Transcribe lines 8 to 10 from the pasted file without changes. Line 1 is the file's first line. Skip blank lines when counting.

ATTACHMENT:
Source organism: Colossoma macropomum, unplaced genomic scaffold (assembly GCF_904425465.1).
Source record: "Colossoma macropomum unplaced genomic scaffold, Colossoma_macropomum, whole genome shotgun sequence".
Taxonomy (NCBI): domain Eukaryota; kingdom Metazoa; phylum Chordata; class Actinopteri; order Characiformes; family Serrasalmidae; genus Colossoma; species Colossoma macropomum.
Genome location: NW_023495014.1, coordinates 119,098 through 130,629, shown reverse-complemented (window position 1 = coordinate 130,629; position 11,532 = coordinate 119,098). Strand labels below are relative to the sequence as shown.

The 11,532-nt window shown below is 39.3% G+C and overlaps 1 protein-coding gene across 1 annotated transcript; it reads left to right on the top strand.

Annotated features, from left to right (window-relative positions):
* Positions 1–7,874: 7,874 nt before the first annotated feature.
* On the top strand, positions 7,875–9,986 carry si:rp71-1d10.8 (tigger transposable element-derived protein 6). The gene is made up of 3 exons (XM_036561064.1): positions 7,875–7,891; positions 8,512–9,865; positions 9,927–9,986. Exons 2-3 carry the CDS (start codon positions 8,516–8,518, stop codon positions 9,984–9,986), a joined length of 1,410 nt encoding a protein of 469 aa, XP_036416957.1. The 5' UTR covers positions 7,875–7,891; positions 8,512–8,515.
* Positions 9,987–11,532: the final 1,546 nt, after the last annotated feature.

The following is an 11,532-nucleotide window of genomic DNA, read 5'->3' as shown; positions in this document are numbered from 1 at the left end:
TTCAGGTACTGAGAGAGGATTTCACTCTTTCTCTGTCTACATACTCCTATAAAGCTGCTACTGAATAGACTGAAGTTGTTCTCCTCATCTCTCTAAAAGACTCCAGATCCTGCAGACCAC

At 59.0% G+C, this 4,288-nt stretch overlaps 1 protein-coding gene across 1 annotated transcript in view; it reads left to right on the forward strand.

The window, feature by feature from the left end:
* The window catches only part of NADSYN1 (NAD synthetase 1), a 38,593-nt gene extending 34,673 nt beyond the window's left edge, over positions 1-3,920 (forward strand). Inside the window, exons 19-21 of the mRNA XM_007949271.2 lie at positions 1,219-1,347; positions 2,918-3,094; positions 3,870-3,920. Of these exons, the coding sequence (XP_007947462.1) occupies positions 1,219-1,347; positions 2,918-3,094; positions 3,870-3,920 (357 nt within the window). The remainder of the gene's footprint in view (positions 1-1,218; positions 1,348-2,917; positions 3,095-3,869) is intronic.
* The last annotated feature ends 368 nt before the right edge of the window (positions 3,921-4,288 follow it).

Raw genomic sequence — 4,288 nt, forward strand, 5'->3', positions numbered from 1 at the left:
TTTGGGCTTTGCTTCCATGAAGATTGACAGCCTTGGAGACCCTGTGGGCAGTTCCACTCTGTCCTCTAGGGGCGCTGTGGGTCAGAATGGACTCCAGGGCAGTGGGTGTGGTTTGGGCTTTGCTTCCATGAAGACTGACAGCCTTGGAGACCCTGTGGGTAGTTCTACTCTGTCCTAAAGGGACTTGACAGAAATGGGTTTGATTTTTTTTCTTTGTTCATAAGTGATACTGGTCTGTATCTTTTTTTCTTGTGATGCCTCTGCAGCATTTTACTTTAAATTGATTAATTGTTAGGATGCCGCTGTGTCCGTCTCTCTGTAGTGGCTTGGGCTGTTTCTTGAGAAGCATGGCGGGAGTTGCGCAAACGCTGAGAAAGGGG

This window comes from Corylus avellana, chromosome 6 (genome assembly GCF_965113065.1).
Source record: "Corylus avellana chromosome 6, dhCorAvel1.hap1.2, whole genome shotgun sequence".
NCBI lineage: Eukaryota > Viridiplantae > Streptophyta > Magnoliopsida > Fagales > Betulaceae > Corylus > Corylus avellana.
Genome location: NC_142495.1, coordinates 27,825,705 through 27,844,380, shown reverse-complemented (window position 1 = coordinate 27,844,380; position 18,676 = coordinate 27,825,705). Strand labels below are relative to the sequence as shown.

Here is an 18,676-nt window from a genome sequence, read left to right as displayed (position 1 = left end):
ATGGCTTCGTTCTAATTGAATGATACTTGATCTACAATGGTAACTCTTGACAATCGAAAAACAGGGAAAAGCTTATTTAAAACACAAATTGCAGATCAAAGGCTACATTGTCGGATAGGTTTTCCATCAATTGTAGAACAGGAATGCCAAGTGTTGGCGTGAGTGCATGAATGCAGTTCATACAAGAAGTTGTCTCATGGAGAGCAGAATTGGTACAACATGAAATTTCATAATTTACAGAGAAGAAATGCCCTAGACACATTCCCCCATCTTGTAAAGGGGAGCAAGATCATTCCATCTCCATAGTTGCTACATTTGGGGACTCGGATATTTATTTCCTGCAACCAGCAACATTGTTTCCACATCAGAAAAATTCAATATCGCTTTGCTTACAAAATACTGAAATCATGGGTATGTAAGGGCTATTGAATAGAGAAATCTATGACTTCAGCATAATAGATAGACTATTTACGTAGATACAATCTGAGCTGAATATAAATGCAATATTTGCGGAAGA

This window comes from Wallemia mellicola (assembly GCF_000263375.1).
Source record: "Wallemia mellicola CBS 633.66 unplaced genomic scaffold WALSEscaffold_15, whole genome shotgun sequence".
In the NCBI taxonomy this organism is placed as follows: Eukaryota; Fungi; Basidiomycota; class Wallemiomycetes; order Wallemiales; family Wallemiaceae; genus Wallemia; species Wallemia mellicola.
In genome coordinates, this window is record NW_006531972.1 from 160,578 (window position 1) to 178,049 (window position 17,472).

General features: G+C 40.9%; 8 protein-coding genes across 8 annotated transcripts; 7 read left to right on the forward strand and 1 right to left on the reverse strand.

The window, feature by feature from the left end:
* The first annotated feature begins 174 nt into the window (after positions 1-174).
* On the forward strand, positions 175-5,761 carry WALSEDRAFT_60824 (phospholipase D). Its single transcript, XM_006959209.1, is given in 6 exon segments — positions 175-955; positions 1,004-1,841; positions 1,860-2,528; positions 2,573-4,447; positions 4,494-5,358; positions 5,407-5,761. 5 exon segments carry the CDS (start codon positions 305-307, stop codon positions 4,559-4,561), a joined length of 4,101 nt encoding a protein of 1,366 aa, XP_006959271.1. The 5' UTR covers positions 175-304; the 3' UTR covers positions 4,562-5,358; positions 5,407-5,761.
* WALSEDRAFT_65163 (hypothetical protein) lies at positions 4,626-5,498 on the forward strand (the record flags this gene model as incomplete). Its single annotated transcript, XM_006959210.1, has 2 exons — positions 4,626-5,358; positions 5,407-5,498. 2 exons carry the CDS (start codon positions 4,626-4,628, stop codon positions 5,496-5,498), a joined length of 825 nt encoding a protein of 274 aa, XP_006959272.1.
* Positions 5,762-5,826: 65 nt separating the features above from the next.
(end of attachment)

* On the top strand, positions 7,875–9,986 carry si:rp71-1d10.8 (tigger transposable element-derived protein 6). The gene is made up of 3 exons (XM_036561064.1): positions 7,875–7,891; positions 8,512–9,865; positions 9,927–9,986. Exons 2-3 carry the CDS (start codon positions 8,516–8,518, stop codon positions 9,984–9,986), a joined length of 1,410 nt encoding a protein of 469 aa, XP_036416957.1. The 5' UTR covers positions 7,875–7,891; positions 8,512–8,515.
* Positions 9,987–11,532: the final 1,546 nt, after the last annotated feature.

The following is an 11,532-nucleotide window of genomic DNA, read 5'->3' as shown; positions in this document are numbered from 1 at the left end: